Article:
In the addictions world, we often talk about “triggers” to the addictive behavior- a person, place, or situation that prompts the behavior. For an individual struggling with emotional eating, a trigger might be having a fight with a friend or family member, preparing for a test or project at school or work, or attending a celebratory event such as a wedding or holiday event.

Another might be something as simple as driving by your favorite fast-food restaurant or seeing a commercial for junk food on T.V.  Identifying triggers to the behavior is an essential component to preventing the behavior in the first place.

It's important to reduce interactions with things identified as triggers.  Eat before you go to a social gathering, change the channel when a food ad comes on, and keep healthy snacks in the car so that going through the drive-through isn’t an option. 

Of course it’s simply impossible to avoid all stress- it’s part of life’s experiences and, much like the holiday season, can be a positive experience while a negative for others. For instances such as these, it becomes necessary to replace your eating behaviors with other coping skills- ones that don’t involve heading for the fridge.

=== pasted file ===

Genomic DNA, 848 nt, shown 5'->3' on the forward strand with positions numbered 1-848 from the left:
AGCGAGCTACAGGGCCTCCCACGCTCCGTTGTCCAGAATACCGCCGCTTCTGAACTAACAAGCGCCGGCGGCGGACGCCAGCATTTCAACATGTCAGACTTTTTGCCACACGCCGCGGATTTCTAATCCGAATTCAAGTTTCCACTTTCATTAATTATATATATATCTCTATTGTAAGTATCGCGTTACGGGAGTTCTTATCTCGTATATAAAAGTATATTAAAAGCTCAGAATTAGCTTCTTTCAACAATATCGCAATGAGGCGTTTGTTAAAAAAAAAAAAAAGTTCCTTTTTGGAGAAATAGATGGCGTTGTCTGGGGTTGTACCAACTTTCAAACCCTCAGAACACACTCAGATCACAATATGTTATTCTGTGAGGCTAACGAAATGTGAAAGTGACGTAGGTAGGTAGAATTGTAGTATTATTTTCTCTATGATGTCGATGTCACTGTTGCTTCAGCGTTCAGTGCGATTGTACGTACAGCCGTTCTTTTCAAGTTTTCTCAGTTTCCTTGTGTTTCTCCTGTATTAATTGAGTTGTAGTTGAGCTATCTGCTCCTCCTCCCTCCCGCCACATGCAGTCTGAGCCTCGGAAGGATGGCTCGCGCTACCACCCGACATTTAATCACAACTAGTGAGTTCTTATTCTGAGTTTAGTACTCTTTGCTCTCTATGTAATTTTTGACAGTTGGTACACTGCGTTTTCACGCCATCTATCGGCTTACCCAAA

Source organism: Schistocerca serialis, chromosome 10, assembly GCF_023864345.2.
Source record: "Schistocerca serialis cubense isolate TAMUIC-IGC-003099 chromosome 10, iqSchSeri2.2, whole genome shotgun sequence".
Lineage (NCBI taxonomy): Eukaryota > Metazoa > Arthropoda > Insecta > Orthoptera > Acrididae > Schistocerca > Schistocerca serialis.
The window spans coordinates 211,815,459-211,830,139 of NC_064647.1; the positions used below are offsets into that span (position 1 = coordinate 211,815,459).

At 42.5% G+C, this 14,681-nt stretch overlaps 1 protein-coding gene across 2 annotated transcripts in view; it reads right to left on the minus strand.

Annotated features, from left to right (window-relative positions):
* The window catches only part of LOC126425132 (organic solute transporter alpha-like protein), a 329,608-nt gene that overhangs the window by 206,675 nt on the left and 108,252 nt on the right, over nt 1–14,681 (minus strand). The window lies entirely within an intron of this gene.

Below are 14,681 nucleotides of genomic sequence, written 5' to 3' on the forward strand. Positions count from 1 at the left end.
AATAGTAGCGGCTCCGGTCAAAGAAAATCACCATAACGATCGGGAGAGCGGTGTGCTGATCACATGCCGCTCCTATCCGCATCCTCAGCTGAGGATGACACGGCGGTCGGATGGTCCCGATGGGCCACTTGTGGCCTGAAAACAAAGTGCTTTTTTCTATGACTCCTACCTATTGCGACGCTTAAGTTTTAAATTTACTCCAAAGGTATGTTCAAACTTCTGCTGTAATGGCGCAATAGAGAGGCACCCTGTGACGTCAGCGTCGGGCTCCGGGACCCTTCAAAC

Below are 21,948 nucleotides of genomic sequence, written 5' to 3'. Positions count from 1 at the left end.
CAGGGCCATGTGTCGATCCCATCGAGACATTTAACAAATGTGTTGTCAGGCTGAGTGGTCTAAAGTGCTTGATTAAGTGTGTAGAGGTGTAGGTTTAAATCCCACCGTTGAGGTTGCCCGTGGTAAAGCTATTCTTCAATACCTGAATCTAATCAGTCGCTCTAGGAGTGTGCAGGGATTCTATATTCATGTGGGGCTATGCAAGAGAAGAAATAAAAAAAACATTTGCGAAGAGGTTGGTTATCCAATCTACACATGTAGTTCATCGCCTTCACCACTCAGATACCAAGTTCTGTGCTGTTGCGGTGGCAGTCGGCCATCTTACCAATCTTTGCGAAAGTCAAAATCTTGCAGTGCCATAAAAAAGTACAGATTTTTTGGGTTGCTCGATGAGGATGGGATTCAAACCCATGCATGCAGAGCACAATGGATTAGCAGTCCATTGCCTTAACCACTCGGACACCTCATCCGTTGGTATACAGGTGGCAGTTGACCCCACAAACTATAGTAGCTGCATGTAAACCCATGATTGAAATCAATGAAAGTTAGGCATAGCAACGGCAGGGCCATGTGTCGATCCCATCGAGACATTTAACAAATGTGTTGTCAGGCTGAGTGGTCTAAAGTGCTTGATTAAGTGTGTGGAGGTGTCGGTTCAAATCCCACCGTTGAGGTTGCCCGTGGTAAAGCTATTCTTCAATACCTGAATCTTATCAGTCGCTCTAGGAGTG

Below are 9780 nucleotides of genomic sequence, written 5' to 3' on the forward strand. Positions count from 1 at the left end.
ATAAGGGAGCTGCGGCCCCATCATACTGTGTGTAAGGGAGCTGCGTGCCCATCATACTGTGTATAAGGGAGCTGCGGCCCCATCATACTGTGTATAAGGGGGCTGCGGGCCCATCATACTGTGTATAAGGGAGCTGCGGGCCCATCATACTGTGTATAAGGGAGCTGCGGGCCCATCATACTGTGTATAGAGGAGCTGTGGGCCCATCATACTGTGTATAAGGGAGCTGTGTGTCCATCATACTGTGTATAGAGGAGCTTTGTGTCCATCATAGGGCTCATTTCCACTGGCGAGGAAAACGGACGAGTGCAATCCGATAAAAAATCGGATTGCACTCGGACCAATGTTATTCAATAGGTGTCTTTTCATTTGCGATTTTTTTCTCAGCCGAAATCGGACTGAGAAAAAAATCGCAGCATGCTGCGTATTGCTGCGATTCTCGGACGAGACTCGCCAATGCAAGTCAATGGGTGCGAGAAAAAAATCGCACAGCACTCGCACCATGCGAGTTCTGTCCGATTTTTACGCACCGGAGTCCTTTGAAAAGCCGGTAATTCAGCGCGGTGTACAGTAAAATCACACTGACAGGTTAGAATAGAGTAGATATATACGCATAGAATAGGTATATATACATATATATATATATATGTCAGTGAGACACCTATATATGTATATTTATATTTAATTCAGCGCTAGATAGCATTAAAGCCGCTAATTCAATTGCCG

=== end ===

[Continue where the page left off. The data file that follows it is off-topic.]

Combating Food Addiction Step #3 - Replace the behavior

If you’re someone who eats when they’re stressed, angry, or even happy, the act of eating has become soothing. This is a negative coping skill, or a way of managing, enhancing, or alleviating a feeling. The problem is, as you’ve probably already found, there are many negative consequences to coping this way including health concerns, poor self-image, and further negative emotions like shame or guilt. 

Most importantly it’s not an effective way of working through the emotion. Like taking a drug, the positive feeling of eating is only temporary and whatever the desired effect is soon fades.  In order to be most successful at changing an eating behavior, we need to make sure we replace it with something more effective.  Going  for a walk, taking a “time out” from the thing (or person!) that’s causing you discomfort, or talking the problem out to a good friend or loved one are all great strategies for managing emotions.